"The war is affecting the sustainable development of every single country in our region."

Vladislav Kaim is dedicated to protecting the environment. A member of the UN Youth Advisory Group on Climate Change, he promotes green jobs, the energy transition, and generous climate finance - urgent priorities for our rapidly warming world. Yet the war in Ukraine has blown apart regional and global networks working towards a livable future.

As a Moldovan, Vladislav Kaim has seen how the devastating war in Ukraine has affected the region and turned people's attention away from the climate emergency. In this episode, he reflects on the effect of the war on long-term climate action, and on his fears for loved ones in the region.




Transcript and Multimedia


Vladislav Kaim 0:00  


To me, all these countries, they are countries where I have, or had, my relatives, my close friends. And their lives were absolutely shattered in different ways.


Melissa Fleming 0:22  


The war in Ukraine has torn so many lives apart. Vladislav Kaim comes from the region. He's from Moldova, which borders Ukraine. Moldova has taken in 1000s and 1000s of Ukrainian refugees, including his family. Vladislav is a member of the UN's Youth Advisory Group on Climate Change. He's a native Russian speaker. He studied in Moscow. And he told me about his fears for the region and its environment. From the United Nations, I'm Melissa Fleming. This is Awake at Night. Welcome, Vladislav.


Vladislav Kaim 1:10 


Thank you. A pleasure to be here.


Melissa Fleming 1:11  


I understand your passion for climate and the environment came from a visit that you made as a teenager to the Dniester River in your home country of Moldova. Tell me what you saw.


Vladislav Kaim 1:24  


When I was 15 years old, and I won a local competition that was dedicated to storytelling about the river. We were on a day visit. And I spotted to my horror that the downstream was basically bringing a pack of dead fish. And the water itself that was carrying them was grey water with greenish undertones of a darker kind with some smell that was not particularly good. And to me at that time, that was not… I wouldn’t say that it's a light bulb moment, but I started putting a lot of questions about like, ‘But how could this happen’? After this trip, I came to my chemistry teacher and told her about this. And she said that, ‘Unfortunately, this is something that has been happening for quite a while already. And it might start happening more often’. And I said, ‘Okay, but what can we do to try to make sure that it stops?’ She took quite a pause. Because she was, I guess, running through her head like, how can you respond to a 15-year-old on this question while both being honest and not demotivating. And she said, ‘You know, this is something that in my lifetime, we will probably still have to see. But if you want to accumulate more knowledge about this, I will help you with this. And if you say yes, I am sure that you will be able to carry it forward and help. And if there are more and more guys like you who would be able to help, people's attitudes will change as well’.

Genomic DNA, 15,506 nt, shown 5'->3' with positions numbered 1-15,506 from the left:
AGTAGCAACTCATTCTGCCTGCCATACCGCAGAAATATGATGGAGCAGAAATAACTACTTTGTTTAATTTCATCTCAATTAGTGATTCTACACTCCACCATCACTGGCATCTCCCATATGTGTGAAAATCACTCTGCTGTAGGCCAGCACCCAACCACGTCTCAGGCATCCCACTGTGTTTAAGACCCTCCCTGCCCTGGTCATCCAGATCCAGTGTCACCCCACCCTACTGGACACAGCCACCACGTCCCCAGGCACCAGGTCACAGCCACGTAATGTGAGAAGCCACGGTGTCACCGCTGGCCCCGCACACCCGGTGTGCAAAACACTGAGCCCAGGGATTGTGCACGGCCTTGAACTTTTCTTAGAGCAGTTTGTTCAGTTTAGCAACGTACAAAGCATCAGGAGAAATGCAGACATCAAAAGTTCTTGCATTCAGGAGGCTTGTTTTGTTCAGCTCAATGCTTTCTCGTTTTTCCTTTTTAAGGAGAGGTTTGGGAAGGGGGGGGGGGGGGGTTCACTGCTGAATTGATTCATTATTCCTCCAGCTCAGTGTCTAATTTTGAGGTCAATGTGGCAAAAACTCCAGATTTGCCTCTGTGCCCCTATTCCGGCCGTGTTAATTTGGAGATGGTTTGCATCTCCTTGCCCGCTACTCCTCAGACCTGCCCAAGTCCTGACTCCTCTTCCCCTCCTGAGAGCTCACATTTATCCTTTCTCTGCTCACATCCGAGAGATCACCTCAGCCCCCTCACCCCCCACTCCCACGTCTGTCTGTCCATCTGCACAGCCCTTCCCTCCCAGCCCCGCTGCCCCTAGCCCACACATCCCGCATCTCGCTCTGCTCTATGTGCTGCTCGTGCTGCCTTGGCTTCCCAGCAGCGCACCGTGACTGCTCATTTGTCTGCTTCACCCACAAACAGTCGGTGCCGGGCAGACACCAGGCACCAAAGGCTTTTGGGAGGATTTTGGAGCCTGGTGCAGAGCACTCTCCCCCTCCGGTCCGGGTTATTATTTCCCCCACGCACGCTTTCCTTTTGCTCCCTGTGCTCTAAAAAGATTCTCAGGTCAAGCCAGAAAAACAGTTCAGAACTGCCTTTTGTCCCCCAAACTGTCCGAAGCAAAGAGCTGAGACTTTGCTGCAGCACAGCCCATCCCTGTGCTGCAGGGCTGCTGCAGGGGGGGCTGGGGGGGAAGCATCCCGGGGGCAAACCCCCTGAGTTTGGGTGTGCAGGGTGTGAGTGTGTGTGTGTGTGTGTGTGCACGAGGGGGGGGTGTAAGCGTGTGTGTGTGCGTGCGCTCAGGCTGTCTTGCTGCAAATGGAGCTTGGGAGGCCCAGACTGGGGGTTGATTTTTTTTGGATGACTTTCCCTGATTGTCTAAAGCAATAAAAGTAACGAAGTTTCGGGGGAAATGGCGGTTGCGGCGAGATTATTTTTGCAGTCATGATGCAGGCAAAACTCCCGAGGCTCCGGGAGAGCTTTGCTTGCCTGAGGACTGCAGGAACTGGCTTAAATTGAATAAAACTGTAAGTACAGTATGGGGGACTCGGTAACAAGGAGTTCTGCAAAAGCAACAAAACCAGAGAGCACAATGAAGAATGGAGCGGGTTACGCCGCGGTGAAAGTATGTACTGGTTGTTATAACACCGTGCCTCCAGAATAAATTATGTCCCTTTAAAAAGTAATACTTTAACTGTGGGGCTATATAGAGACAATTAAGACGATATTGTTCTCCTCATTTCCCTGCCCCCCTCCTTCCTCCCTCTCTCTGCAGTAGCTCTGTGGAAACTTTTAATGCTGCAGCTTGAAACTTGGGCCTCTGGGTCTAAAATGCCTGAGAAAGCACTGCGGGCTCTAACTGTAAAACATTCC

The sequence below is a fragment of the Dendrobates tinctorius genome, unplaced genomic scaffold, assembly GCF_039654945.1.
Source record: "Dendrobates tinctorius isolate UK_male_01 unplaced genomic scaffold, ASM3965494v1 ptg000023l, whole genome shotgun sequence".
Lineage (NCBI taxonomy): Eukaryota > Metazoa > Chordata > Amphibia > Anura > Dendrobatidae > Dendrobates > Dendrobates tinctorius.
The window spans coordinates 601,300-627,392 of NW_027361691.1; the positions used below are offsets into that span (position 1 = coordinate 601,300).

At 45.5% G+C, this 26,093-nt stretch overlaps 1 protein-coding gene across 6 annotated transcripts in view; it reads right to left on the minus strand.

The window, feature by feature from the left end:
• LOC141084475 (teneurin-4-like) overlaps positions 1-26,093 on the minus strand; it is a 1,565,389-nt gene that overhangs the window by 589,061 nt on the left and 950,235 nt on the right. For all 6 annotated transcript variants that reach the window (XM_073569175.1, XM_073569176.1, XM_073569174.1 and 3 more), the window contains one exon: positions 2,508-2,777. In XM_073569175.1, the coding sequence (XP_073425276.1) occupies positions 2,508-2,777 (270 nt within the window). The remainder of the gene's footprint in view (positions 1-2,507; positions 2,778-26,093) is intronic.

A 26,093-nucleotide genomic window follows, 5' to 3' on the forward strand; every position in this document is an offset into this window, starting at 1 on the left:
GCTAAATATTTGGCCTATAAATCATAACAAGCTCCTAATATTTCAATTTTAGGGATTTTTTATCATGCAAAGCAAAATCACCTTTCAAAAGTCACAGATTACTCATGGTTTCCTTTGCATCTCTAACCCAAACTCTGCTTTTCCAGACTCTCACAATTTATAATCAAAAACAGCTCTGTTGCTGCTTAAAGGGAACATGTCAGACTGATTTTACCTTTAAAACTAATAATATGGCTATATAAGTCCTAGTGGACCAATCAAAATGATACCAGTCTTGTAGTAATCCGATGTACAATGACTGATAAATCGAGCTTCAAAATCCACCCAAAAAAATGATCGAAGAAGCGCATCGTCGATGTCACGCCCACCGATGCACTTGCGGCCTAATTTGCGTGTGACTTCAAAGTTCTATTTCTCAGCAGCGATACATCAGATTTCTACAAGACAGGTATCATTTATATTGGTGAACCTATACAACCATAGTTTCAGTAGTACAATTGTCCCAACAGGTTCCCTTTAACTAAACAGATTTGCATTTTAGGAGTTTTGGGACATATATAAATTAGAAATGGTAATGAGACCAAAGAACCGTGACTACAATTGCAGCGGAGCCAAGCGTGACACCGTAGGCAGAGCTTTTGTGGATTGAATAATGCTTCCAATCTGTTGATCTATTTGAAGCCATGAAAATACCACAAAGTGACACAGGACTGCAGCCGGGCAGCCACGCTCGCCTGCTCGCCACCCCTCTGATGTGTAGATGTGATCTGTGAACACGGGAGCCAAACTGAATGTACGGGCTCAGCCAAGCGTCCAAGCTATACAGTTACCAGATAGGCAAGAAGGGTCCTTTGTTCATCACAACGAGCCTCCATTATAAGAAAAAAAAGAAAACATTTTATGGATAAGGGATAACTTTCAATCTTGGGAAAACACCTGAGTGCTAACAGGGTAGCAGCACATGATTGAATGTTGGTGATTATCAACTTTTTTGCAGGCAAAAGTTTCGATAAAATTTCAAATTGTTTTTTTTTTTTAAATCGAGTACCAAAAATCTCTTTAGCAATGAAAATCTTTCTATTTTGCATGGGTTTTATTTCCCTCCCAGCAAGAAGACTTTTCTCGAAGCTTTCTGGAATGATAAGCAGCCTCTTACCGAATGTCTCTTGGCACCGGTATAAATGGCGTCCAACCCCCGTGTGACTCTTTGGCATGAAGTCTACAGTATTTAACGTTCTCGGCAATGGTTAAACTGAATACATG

Melissa Fleming 3:24 


What meaning does the Dniester River have for Moldova?


Vladislav Kaim 3:30  


Dniester is more than a river. It is a source of around 80% of potable water for my home city, the capital of Moldova - Chisinau - as well as for many of the communities that are closer around it. And this is one of the two main rivers that were defining as a country throughout our short history - Dniester on the east, Prut on the west. The cooperation around the river has been a vehicle for peace for us to be able to overcome the trauma of the war of 1992. And it even features in our national anthem as well. 


Melissa Fleming 4:09  


So, a huge meaning if that river is not healthy. It has implications beyond the dead fish that you saw. It's the clean water and it's even peace. So, this seemed to ignite something in you. 

Vladislav at a conference


Vladislav Kaim 4:24  




Melissa Fleming 4:25  


What happened next? What did you do?


Vladislav Kaim 4:27 


I started taking as many books on this to read as a I could in the local library that was like around 15 minutes by foot from my school. And discussing it with both my chemistry teacher but also with my parents back home. The more I was discussing it with them, the more I was reading, the more questions I was actually having. Why did I see so much fish die? Why those who have the means, the power to reverse it, are not doing it? And this is sort of the final question with which I came out of high school.


Melissa Fleming 5:11  


How old are you now? 


Vladislav Kaim 5:12  




Melissa Fleming 5:13  


26. So, you missed the Soviet Union?


Vladislav Kaim 5:18 


I missed the Soviet Union, but I have acquired a memory of the debris that the dissolution of the empire left.


Melissa Fleming 5:29  


What do you mean when you say debris? Because when one thinks of debris, one thinks of like physical things? What do you mean by that?


Vladislav Kaim 5:35